A COLLECTIVE CINEMA — Millennium Film Workshop Screening Series — BEGINS JUNE 22 @ 8 PM

LE PETIT VERSAILLES AND MILLENNIUM FILM WORKSHOP PRESENT

Millennium Film Workshop - Third Draft - Film Still 3

A MONTHLY SCREENING SERIES FOR THE SUMMER MONTHS!

JUNE 22, 8 PM
LE PETIT VERSAILLES
346 E. Houston St. @ Ave C

TWO WRENCHING DEPARTURES BY KEN JACOBS
FILMMAKER IN PERSON!
2006, 90 min, b&w, sound
In October 1989, estranged friends Bob Fleischner and Jack Smith died within a week of each other. Ken Jacobs met Smith through Fleischner in 1955 at CUNY night school, where the three were studying camera techniques. This feature-length work, first performed in 1989 as a live Nervous System piece, is a “luminous threnody” (Mark McElhatten) made in response to the loss of Jacobs’ friends.

This film was originally part of Jacobs’ so-called Nervous System performances and was first screened in 1990. The Nervous System performances made use of two projectors and the necessary 3-D and other optical effects and were by definition unique and once only thanks to the improvisations of the operator Ken Jacobs himself. In 1989, two of his friends died in quick succession (albeit alienated from each other): Bob Fleischner, film
maker and founder of the Collective for Living Cinema, and Jack Smith, the most legendary of all New York avant-garde film makers. Jacobs had especially worked very closely with Smith and thanks to their cooperation he had a treasure trove of film material by the two artists. Two Wrenching Departures provides insight into the early years of the New York new cinema in a way that makes the visual opulence and whimsicality of it tangible. Visual vibrations from a cosmic time. Jacobs has worked in recent years as the digital librarian of his own film performances that were legendary thanks to the surprising quality of the often one-off work that most people, even connoisseurs of the New York avant-garde, only know from standard works or secondhand.

SCREENING BEFORE:

HAND MOVIE
YVONNE RAINER
1966, 6:17, b&w, silent
Rainer’s first film, Hand Movie, was shot by fellow dancer William Davis when Rainer was confined to a hospital bed, recovering from major surgery and unable to dance. The resulting five minutes of footage is a sustained close-up shot of Rainer’s hand against a grey background as it stretches and contracts, bends and points, performing the kinds of everyday, quotidian movements that characterize her pioneering minimalist choreography.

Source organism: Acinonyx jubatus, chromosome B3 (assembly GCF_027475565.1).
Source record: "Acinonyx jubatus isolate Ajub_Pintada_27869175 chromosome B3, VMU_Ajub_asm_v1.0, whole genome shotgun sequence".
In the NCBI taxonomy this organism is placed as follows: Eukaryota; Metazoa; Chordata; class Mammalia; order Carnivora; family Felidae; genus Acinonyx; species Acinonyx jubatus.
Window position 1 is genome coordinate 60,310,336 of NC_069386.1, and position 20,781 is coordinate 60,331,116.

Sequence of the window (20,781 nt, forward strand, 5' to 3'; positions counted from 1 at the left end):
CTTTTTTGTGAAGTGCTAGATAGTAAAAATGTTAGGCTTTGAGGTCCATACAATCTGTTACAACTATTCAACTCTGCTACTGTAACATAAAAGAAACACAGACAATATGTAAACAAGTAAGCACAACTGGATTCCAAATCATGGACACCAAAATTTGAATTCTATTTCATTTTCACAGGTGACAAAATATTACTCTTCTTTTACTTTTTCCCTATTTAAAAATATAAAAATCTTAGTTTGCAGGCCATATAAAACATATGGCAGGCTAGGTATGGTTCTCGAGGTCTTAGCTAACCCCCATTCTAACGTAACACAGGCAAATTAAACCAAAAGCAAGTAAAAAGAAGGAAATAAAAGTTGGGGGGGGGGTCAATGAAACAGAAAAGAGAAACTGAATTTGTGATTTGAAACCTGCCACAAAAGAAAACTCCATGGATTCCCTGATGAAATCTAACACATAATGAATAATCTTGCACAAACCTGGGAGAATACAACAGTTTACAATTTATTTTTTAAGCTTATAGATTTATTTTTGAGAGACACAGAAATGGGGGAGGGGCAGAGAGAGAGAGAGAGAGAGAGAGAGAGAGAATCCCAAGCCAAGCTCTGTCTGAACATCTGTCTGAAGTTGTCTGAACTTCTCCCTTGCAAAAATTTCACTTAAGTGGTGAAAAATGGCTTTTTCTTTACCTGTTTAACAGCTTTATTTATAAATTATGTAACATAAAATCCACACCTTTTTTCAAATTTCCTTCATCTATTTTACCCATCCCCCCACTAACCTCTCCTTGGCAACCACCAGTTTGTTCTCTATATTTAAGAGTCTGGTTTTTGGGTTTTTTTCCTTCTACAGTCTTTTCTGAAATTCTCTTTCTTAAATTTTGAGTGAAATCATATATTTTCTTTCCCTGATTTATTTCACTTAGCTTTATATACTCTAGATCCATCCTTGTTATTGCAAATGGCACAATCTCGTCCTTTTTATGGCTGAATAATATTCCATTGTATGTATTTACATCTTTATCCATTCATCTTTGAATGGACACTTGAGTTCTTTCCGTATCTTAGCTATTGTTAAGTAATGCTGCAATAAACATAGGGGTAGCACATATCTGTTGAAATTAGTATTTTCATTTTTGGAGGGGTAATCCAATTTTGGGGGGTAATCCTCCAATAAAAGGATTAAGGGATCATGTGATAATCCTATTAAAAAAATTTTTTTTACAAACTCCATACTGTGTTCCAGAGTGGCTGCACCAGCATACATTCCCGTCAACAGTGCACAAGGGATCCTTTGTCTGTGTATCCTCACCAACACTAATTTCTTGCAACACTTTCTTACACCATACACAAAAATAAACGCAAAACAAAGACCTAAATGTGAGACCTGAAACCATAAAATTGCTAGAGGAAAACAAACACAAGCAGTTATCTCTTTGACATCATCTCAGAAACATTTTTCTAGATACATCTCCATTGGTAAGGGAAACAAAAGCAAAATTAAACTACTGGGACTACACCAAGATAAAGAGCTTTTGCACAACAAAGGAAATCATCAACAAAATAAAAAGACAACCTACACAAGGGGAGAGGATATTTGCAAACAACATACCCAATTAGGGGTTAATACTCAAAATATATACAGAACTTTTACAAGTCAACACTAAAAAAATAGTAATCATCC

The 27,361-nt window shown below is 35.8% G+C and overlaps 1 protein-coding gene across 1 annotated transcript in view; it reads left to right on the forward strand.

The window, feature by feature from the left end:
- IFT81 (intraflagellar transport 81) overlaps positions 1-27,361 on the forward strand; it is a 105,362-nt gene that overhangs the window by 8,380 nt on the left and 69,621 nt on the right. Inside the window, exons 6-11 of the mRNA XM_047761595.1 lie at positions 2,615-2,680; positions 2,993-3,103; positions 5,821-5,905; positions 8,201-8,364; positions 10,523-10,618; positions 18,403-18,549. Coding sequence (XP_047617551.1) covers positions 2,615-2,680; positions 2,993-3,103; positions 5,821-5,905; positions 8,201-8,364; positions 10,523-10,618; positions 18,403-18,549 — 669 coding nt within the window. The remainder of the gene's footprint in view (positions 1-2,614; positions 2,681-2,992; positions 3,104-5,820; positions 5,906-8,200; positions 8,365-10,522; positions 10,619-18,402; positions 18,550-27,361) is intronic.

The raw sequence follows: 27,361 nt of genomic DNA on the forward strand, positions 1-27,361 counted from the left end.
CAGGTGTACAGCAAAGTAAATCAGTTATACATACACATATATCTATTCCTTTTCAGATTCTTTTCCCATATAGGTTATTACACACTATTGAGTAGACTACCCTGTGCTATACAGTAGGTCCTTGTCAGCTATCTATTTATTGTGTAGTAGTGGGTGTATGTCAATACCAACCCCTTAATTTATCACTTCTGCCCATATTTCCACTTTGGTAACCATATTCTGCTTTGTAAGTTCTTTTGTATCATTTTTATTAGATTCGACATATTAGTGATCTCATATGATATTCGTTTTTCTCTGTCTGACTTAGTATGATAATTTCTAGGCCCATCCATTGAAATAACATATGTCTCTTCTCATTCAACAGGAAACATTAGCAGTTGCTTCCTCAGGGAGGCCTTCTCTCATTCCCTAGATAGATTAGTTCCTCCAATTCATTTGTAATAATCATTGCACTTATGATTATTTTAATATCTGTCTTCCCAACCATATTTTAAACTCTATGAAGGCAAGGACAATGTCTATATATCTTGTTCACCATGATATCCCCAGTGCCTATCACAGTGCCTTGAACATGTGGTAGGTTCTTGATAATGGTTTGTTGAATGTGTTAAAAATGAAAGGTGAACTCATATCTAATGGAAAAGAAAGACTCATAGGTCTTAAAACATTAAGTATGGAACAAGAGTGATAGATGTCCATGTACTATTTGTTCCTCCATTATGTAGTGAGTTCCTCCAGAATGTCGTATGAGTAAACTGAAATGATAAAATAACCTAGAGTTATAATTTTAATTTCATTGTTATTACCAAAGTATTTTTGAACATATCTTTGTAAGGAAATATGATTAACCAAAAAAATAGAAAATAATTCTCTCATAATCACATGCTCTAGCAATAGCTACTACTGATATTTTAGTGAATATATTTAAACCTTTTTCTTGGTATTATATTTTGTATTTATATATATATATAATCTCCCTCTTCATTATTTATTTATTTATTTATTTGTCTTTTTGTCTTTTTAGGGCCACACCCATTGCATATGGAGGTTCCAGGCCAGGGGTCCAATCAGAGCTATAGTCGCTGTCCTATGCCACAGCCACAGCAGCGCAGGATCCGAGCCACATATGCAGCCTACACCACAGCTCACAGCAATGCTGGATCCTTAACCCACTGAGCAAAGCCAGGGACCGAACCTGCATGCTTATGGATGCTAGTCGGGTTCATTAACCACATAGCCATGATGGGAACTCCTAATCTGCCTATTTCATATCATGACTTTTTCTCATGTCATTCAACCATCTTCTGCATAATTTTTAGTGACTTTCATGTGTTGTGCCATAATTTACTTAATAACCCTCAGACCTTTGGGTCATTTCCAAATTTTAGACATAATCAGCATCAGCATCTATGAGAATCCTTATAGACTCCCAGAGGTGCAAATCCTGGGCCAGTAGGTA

The Millennium Film Workshop is dedicated to the exhibition, study, and practice of experimental film, video, and new media. Whether supporting artists in the development of their work, or critically engaging audiences, our wide range of programs and services place great value on the role artists play in stimulating social change, cultural awareness, and inspiring creativity in others. Much of the work shown and created at Millennium engages ideas and issues rarely covered in mainstream media, and acquaints audiences with new points of view that transcend race, ethnicity, class, age, and geography. This is the nature of non-commercial independent film, and our mission is to keep this art form vital, engaging, and accessible. This mission is fed by low cost access to facilities, equipment, and workshops; open dialogue between artist and audience; programs that provide freedom of expression to all regardless of experience and level of accomplishment; and the exploration of moving picture media in all its forms and its cultural, social, and political impact.

LPV Events are made possible by Allied Productions, Inc., Gardeners & Friends of LPV, Citizens for NYC, The Trust for Public Land, GreenThumb/NYC Dept. of Parks, Materials for the Arts, NYC Dept. of Cultural Affairs, NYC Dept. of Sanitation, & NYC Board of Education. LPV Exhibitions are made possible with public funds from the New York State Council on the Arts with the support of Governor Andrew Cuomo and the New York State Legislature.

Leave a Reply